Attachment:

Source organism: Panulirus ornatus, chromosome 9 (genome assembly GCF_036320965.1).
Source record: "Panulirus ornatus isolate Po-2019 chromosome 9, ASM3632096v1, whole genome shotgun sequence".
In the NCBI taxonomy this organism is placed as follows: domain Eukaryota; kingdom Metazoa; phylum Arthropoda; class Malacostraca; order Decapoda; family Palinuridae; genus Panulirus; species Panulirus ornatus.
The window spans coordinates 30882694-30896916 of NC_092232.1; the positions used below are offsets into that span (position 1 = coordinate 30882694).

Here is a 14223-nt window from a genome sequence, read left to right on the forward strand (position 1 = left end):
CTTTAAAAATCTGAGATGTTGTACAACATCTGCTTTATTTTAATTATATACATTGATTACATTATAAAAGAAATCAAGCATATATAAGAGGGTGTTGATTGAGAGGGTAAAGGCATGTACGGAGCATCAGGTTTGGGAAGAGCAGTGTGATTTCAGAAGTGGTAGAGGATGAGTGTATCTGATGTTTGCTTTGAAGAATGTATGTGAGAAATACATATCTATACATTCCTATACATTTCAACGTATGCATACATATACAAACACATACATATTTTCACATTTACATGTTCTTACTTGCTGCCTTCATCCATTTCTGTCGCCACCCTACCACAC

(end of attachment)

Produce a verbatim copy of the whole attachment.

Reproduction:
Source organism: Panulirus ornatus, chromosome 9 (genome assembly GCF_036320965.1).
Source record: "Panulirus ornatus isolate Po-2019 chromosome 9, ASM3632096v1, whole genome shotgun sequence".
In the NCBI taxonomy this organism is placed as follows: domain Eukaryota; kingdom Metazoa; phylum Arthropoda; class Malacostraca; order Decapoda; family Palinuridae; genus Panulirus; species Panulirus ornatus.
The window spans coordinates 30882694-30896916 of NC_092232.1; the positions used below are offsets into that span (position 1 = coordinate 30882694).

Here is a 14223-nt window from a genome sequence, read left to right on the forward strand (position 1 = left end):
CTTTAAAAATCTGAGATGTTGTACAACATCTGCTTTATTTTAATTATATACATTGATTACATTATAAAAGAAATCAAGCATATATAAGAGGGTGTTGATTGAGAGGGTAAAGGCATGTACGGAGCATCAGGTTTGGGAAGAGCAGTGTGATTTCAGAAGTGGTAGAGGATGAGTGTATCTGATGTTTGCTTTGAAGAATGTATGTGAGAAATACATATCTATACATTCCTATACATTTCAACGTATGCATACATATACAAACACATACATATTTTCACATTTACATGTTCTTACTTGCTGCCTTCATCCATTTCTGTCGCCACCCTACCACAC